During a trip to Canada, on the way home from the UK in 1945, Russ Robinson visited Small Arms Ltd. and John Inglis Co., Ltd., the latter being manufacturers of the GP35 Pistol and the BREN. Both of these manufacturers expressed a great deal of interest in the Model 11. Colonel Jolley, the Manager at Small Arms Ltd., suggested that a light holster or combination holster/shoulder stock be developed, similar to that of the Mauser Broomhandle and the FN GP35, to enhance the effective range of the Model 11. However, a simple tubular telescoping stock was eventually designed and manufactured, which was attached to the pistol via a tapped hole in the frame. The holster ended up being made of canvas with a separate slip to accommodate the telescoping stock.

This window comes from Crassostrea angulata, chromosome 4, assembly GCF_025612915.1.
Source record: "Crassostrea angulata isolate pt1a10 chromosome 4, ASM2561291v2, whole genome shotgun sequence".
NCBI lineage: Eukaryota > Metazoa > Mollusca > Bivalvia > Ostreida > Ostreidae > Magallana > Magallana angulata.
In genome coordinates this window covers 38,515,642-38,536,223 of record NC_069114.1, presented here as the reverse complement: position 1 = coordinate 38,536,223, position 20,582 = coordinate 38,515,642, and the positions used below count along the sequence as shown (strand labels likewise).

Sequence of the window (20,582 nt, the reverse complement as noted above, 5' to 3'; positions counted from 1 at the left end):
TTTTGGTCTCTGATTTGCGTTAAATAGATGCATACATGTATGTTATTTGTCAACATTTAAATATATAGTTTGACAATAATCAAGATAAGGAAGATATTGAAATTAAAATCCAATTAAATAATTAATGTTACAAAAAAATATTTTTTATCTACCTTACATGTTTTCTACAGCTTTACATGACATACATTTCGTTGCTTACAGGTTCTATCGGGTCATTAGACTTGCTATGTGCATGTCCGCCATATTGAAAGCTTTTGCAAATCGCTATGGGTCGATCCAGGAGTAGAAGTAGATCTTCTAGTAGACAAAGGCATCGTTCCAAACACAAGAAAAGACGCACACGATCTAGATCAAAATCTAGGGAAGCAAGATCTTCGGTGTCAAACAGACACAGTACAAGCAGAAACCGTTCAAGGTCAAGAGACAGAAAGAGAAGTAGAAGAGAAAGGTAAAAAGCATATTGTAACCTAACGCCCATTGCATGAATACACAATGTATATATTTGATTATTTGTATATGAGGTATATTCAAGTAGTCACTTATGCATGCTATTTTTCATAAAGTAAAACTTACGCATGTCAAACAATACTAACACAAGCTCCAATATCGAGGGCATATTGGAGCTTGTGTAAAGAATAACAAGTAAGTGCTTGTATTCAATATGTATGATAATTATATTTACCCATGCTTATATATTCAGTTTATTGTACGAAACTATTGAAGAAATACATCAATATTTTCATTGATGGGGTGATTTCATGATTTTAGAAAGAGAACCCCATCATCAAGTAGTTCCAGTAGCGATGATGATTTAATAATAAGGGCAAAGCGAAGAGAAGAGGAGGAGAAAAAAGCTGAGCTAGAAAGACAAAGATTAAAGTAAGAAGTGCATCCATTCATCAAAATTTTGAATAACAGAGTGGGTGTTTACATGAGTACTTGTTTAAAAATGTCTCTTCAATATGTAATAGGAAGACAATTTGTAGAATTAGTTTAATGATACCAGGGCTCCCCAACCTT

When Russ Robinson returned to the UK in the latter part of 1945, he took with him a number of S.R. Model 11 Machine Pistols complete with tubular stocks and canvas holsters. These guns were then later modified after tests in 1946. While these tests were carried out by the UK Ordnance Board, in another ironic twist, the trial report was signed by Major J.E.M. Hall, the Australian Army officer whose advice led to specifications for a 9mm machine pistol being laid down in Australia and ultimately resulted in the development of the S.R. Model 11. Major Hall had been transferred to the UK to work on various small arms projects, and was in charge of a design team working on the .280 rifle project.